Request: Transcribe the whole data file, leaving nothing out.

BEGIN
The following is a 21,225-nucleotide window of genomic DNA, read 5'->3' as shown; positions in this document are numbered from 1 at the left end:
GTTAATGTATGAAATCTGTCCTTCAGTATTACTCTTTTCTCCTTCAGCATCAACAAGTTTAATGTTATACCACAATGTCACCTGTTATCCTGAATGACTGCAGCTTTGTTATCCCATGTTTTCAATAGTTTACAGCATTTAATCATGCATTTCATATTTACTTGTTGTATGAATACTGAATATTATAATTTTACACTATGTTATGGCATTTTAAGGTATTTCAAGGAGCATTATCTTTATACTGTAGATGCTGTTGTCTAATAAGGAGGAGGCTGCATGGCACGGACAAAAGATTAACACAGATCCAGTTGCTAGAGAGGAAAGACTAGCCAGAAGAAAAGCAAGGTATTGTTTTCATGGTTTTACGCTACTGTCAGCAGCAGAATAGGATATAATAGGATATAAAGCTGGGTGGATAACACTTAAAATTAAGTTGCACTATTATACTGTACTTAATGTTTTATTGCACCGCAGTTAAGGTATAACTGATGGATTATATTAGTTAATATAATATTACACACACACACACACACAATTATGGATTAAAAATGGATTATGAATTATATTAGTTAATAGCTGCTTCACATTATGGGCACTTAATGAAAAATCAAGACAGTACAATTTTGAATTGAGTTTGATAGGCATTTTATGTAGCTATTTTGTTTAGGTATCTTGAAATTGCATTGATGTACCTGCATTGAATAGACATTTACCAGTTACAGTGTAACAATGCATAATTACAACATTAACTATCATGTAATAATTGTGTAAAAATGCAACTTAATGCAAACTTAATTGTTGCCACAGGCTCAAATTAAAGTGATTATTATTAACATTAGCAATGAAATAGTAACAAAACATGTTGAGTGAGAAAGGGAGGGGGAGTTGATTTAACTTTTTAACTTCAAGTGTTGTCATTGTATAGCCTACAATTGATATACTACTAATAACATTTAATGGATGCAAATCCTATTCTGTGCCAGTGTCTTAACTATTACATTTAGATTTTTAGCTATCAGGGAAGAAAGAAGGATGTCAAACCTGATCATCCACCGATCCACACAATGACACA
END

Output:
The following is a 21,225-nucleotide window of genomic DNA, read 5'->3' as shown; positions in this document are numbered from 1 at the left end:
GTTAATGTATGAAATCTGTCCTTCAGTATTACTCTTTTCTCCTTCAGCATCAACAAGTTTAATGTTATACCACAATGTCACCTGTTATCCTGAATGACTGCAGCTTTGTTATCCCATGTTTTCAATAGTTTACAGCATTTAATCATGCATTTCATATTTACTTGTTGTATGAATACTGAATATTATAATTTTACACTATGTTATGGCATTTTAAGGTATTTCAAGGAGCATTATCTTTATACTGTAGATGCTGTTGTCTAATAAGGAGGAGGCTGCATGGCACGGACAAAAGATTAACACAGATCCAGTTGCTAGAGAGGAAAGACTAGCCAGAAGAAAAGCAAGGTATTGTTTTCATGGTTTTACGCTACTGTCAGCAGCAGAATAGGATATAATAGGATATAAAGCTGGGTGGATAACACTTAAAATTAAGTTGCACTATTATACTGTACTTAATGTTTTATTGCACCGCAGTTAAGGTATAACTGATGGATTATATTAGTTAATATAATATTACACACACACACACACACAATTATGGATTAAAAATGGATTATGAATTATATTAGTTAATAGCTGCTTCACATTATGGGCACTTAATGAAAAATCAAGACAGTACAATTTTGAATTGAGTTTGATAGGCATTTTATGTAGCTATTTTGTTTAGGTATCTTGAAATTGCATTGATGTACCTGCATTGAATAGACATTTACCAGTTACAGTGTAACAATGCATAATTACAACATTAACTATCATGTAATAATTGTGTAAAAATGCAACTTAATGCAAACTTAATTGTTGCCACAGGCTCAAATTAAAGTGATTATTATTAACATTAGCAATGAAATAGTAACAAAACATGTTGAGTGAGAAAGGGAGGGGGAGTTGATTTAACTTTTTAACTTCAAGTGTTGTCATTGTATAGCCTACAATTGATATACTACTAATAACATTTAATGGATGCAAATCCTATTCTGTGCCAGTGTCTTAACTATTACATTTAGATTTTTAGCTATCAGGGAAGAAAGAAGGATGTCAAACCTGATCATCCACCGATCCACACAATGACACA